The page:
The market share of battery-powered electric cars rose to 9.8 percent in the EU, while the share of plug-in hybrids rose to 9.1 percent.
Almost one in five cars sold in the European Union in the third quarter was an electric car. This is either a battery-powered car or a so-called plug-in hybrid. The share of cars with internal combustion engines continued to decline. This was stated in its report by the European Automobile Manufacturers Association (ACEA). In the Czech Republic, on the other hand, there is more interest in plug-in hybrids.
The market share of electric cars on battery increased to 9.8 percent, while the share of plug-in hybrids rose to 9.1 percent. Together, they have 18.9 percent of the market, and in both cases the year-on-year increase in market share has almost doubled, ACEA said. It represents the largest European manufacturers of cars, commercial vehicles, trucks and buses.
Sales of battery cars increased 56.7 percent to 212,582 vehicles, while plug-in hybrid sales increased 42.6 percent to 197,300 vehicles. It is a slower growth than last year, when sales almost tripled, even though it was from a low base.
In the Czech Republic, sales of battery-powered electric cars increased by 17.8 percent year-on-year to 563 vehicles, while sales of plug-in hybrids increased by 111.6 percent to 910 cars.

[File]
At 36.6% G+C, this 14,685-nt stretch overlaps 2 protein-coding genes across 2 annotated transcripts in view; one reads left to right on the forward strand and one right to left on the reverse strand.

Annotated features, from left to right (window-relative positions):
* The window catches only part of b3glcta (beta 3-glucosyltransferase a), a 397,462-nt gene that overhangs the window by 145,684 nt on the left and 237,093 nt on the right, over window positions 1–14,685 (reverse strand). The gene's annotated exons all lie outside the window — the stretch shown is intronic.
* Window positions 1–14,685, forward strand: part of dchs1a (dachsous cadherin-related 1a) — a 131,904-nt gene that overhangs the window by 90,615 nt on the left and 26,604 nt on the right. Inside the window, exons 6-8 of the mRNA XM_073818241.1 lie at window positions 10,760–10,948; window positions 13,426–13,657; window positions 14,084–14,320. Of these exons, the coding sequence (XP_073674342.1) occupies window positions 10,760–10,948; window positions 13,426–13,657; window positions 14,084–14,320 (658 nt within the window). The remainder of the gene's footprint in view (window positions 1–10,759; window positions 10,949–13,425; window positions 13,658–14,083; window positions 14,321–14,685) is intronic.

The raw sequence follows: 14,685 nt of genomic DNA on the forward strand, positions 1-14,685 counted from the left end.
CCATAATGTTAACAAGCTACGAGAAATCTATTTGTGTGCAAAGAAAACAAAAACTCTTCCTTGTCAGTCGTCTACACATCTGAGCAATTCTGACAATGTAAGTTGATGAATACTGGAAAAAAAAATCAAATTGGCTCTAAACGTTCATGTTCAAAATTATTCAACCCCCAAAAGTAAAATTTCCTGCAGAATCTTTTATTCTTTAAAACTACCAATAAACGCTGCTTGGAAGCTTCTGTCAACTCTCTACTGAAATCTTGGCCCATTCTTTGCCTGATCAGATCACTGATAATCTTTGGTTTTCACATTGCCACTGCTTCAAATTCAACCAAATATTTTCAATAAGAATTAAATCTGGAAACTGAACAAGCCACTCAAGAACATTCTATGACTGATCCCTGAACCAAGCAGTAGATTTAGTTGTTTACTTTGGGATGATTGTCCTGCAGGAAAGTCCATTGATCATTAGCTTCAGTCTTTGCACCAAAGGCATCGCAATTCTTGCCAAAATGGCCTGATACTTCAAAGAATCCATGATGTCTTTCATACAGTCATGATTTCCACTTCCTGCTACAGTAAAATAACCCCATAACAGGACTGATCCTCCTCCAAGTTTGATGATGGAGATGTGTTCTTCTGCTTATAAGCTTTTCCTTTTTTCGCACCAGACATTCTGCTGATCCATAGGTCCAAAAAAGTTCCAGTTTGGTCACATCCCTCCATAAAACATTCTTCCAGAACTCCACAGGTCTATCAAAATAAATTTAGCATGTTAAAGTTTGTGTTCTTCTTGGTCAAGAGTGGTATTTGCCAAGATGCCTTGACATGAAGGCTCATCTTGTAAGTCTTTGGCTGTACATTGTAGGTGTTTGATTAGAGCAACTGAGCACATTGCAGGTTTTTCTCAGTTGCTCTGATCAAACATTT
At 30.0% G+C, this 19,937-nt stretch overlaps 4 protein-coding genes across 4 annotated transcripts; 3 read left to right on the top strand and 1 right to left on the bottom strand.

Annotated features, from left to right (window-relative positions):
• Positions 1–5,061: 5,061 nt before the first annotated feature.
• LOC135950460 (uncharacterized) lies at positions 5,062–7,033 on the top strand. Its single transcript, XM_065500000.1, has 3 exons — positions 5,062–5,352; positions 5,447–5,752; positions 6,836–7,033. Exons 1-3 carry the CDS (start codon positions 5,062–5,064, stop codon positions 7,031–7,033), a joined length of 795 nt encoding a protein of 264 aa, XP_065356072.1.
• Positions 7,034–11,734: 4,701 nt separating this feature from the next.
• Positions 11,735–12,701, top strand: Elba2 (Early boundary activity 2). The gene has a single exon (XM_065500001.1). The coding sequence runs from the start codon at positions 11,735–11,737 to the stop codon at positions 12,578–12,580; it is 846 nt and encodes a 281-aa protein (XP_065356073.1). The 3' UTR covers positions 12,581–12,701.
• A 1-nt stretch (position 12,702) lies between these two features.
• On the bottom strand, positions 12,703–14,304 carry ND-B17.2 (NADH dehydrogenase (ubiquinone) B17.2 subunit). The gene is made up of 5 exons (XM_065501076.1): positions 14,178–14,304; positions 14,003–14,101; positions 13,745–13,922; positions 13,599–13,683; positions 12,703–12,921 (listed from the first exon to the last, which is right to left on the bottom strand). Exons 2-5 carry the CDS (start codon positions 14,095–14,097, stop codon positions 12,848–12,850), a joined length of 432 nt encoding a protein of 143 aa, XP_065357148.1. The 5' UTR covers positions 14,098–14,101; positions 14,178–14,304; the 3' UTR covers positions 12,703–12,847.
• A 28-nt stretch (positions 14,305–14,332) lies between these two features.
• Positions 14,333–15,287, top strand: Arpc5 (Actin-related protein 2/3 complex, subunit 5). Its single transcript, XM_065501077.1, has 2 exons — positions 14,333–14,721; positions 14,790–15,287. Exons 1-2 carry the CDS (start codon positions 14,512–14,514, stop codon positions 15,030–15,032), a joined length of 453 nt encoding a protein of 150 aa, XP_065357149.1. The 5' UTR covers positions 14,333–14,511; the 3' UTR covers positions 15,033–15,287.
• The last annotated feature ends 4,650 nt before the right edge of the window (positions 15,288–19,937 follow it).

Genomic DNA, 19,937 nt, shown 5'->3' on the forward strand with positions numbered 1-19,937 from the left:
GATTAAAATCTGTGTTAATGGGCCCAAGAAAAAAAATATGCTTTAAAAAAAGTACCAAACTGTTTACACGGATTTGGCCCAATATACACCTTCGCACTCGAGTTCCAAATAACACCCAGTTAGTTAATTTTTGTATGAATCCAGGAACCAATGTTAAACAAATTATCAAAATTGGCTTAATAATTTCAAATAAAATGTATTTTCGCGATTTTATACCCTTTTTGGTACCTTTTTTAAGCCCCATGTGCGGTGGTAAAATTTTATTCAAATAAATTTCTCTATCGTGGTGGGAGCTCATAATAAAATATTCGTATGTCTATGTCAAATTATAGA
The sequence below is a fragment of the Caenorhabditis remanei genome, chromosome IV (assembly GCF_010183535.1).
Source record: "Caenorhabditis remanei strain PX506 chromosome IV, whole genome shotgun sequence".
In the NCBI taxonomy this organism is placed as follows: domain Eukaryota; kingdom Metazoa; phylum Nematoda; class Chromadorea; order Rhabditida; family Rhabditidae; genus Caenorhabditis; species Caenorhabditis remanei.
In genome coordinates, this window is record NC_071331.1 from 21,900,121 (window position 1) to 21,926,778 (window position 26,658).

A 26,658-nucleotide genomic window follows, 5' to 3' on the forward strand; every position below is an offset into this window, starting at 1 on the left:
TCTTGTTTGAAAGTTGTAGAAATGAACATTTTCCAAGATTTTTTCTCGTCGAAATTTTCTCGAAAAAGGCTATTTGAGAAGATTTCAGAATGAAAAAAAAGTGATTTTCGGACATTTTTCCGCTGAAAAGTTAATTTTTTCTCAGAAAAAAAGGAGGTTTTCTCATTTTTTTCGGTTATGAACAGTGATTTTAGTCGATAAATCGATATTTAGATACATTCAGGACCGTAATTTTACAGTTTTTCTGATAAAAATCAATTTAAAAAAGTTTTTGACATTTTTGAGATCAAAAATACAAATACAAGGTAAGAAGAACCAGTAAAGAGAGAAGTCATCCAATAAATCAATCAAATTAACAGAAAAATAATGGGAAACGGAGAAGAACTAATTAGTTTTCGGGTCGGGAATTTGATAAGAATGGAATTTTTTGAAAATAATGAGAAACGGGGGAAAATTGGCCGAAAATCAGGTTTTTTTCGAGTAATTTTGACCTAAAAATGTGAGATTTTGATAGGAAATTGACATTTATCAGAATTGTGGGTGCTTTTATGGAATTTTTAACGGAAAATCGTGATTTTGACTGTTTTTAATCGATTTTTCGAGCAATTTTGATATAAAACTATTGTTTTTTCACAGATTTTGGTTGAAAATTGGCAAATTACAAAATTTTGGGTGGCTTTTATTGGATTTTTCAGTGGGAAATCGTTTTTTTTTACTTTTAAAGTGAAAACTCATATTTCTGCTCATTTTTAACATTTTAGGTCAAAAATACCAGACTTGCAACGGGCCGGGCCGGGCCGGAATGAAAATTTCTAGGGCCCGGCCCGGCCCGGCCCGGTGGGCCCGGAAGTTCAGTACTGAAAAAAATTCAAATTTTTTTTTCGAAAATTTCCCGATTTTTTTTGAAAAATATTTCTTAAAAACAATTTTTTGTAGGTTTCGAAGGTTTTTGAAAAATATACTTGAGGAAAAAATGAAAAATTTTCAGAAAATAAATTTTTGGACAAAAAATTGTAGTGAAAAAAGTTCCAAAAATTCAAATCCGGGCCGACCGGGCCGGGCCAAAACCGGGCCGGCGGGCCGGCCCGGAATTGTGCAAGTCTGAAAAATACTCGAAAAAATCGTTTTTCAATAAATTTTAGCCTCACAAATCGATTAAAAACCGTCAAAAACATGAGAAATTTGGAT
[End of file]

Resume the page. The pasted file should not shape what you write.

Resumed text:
In contrast, sales of cars with internal combustion engines continued to decline in EU countries in the third quarter. Sales of petrol vehicles fell by 35 percent year on year to 855,476 vehicles. These cars still have the largest market share, which fell to 39.5 percent in the third quarter of this year. A year ago it was 47.6 percent.
Diesel car sales fell more than 50 percent to 381,473, while their market share fell from 27.8 percent a year ago to 17.6 percent in the third quarter of this year. By comparison, almost ten years ago, diesel cars had a market share of more than 50 percent in the EU.
Car manufacturers now have to meet much stricter emission limits than years ago. In addition, car manufacturers and customers can now take advantage of the various incentives that EU governments have come up with to encourage the sale of greener cars. Outside the EU, this is particularly evident in Norway.
In addition, the European Commission (EC) has proposed that cars with internal combustion engines should not be sold in the EU at all after 2035. Brussels is thus working to make the fight against climate change more effective.